What the Numbers Say: Nik Stauskas, a 6'6" sophomore guard, leads Michigan in scoring (18.4 points per game) and assists (3.2) while shooting 48.1 percent from the field, 45.8 percent from three-point range and 80.3 percent from the line. He has just 16 turnovers in 345 minutes of court time.
Why He's On This List: Stauskas is doing most of the same things that made him stand out as a freshman on the Wolverines' NCAA runner-up team, though now he's become stronger and is less reliant on being an outside shooter. He's gone to the line 71 times this year, compared to 87 in all of last season, while avoiding the turnovers that usually come with more aggressiveness.
BEST Rating: 1.66
What the Numbers Say: Delon Wright, a 6'5" junior guard, is second on Utah in scoring (15.7 points per game) and rebounding (6.3) while leading the Utes with 5.9 assists per game. He's shooting an astounding 71.3 percent from the field, while his assist-to-turnover ratio is 2.83-to-1.
Why He's On This List: The junior college transfer has made the most of the few shots he's taken this season, attempting only 8.5 per game. He's dishing the ball with great effectiveness and has feasted on Utah's weak nonconference schedule to gain confidence and establish his ability to drive the lane.
BEST Rating: 1.68
What the Numbers Say: Austin Tillotson, a 6'0" sophomore guard, leads Colgate in scoring (14.1 points per game) and assists (4.8) while shooting a blistering 66.2 percent from the field and 63 percent from three-point range. His assist-to-turnover ratio is 3-to-1.
Why He's On This List: Tillotson, who sat out last season after transferring from Monmouth, is the floor leader on the nation's most efficient offense. On a team that's hitting 50.2 percent of its shots and nailing an NCAA-best 10.5 three-pointers per game, Tillotson is the one feeding the beast all over the court. And like his teammates, he only takes good shots, getting his points on fewer than eight shots per contest.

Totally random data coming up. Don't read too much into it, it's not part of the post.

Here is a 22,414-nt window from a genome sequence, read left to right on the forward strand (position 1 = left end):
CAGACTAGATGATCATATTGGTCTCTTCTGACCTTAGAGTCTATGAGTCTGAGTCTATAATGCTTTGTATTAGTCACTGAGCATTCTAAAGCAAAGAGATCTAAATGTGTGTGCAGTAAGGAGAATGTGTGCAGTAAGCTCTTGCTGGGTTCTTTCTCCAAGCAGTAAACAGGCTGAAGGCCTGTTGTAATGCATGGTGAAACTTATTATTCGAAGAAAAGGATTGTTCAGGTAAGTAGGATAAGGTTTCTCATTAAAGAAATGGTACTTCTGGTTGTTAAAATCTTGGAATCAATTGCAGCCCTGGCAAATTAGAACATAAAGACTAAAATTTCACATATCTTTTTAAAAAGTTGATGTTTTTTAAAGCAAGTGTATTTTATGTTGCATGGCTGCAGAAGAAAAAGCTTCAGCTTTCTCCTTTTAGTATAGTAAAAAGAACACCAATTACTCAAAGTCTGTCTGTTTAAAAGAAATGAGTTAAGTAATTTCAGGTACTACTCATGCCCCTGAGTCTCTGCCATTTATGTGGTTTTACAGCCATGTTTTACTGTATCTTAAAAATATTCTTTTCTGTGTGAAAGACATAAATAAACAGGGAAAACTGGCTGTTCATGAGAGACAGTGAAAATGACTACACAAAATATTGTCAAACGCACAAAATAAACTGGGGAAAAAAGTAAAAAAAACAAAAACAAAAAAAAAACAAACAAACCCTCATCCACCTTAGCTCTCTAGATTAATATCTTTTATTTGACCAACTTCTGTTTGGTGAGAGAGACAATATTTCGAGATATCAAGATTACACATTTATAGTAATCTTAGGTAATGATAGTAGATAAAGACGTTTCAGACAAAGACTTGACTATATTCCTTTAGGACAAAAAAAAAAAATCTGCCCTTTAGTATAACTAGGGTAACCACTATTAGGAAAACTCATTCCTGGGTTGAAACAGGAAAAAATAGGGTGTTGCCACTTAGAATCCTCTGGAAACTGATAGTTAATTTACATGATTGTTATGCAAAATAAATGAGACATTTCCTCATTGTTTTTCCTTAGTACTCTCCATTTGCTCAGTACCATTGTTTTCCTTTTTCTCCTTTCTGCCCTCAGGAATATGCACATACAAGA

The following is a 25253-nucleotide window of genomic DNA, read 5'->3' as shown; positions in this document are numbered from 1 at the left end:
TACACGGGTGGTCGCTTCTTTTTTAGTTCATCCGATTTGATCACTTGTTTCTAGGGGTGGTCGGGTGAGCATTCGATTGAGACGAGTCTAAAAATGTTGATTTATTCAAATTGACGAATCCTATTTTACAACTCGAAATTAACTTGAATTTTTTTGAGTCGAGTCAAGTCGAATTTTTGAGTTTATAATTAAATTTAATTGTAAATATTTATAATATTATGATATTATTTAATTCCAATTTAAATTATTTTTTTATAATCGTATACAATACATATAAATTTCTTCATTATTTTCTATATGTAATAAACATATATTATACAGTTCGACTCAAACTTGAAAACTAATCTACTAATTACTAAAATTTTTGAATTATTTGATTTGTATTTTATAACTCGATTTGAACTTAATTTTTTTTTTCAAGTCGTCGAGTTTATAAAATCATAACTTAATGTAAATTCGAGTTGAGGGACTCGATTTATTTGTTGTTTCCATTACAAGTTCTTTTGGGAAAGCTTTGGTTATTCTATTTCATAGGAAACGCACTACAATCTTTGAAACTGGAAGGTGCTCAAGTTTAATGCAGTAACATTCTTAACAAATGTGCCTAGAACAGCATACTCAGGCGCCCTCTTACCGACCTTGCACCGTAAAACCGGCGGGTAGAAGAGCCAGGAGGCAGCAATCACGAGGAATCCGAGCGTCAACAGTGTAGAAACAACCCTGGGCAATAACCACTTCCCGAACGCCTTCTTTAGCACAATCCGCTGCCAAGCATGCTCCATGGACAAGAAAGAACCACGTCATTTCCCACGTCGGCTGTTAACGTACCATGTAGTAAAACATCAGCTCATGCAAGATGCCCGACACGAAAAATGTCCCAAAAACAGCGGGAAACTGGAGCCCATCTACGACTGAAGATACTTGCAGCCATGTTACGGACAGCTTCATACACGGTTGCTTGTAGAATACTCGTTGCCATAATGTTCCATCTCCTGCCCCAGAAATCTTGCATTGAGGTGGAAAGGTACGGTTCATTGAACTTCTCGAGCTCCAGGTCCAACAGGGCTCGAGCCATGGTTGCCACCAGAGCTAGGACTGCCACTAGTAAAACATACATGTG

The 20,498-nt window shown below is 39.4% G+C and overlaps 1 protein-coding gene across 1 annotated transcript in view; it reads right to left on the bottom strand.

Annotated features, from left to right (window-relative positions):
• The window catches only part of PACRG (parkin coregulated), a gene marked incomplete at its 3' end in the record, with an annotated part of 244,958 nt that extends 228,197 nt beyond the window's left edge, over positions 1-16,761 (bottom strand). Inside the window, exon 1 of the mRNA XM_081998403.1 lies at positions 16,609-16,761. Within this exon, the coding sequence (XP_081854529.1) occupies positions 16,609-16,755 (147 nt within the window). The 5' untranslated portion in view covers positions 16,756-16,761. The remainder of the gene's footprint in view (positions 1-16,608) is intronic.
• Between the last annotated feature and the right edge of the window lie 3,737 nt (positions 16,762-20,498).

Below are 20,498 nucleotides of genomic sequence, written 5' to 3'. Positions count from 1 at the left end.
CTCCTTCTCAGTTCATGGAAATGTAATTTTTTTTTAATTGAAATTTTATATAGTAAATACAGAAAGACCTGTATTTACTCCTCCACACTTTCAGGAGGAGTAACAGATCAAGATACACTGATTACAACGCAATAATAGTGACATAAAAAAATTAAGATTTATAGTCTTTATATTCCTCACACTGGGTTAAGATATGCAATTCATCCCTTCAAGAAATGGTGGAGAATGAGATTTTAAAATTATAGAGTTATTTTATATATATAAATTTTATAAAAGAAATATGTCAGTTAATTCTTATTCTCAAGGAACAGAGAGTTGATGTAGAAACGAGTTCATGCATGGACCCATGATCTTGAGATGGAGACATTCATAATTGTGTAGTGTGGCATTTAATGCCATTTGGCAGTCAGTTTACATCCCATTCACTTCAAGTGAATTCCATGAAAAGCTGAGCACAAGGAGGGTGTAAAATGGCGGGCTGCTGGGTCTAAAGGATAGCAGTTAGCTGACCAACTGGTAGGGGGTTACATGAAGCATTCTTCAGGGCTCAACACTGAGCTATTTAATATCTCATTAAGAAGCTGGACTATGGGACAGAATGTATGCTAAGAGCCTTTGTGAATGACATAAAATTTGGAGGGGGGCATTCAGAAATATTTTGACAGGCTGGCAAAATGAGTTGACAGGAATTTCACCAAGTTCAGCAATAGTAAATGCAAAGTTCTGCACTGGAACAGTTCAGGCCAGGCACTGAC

BEST Rating: 1.74
What the Numbers Say: Kendall Williams, a 6'4" senior guard, is averaging 18.6 points and a team-best 5.2 assists per game for New Mexico, hitting 50 percent of his shots from the field and 86.5 percent from the line.
Why He's On This List: Williams has found a way to turn drawing fouls into an art form. He's getting to the line more than nine times per game, while only attempting 8.8 field goals. The emphasis on calling fouls on handsy defenders this season has benefited Williams more than any other player in the country, but he's also shooting at an accurate clip when the foul isn't called. And though his 1.94 assist-to-turnover ratio isn't that great, he's only lost the ball 32 times in 425 minutes, making him the country's most efficient scorer.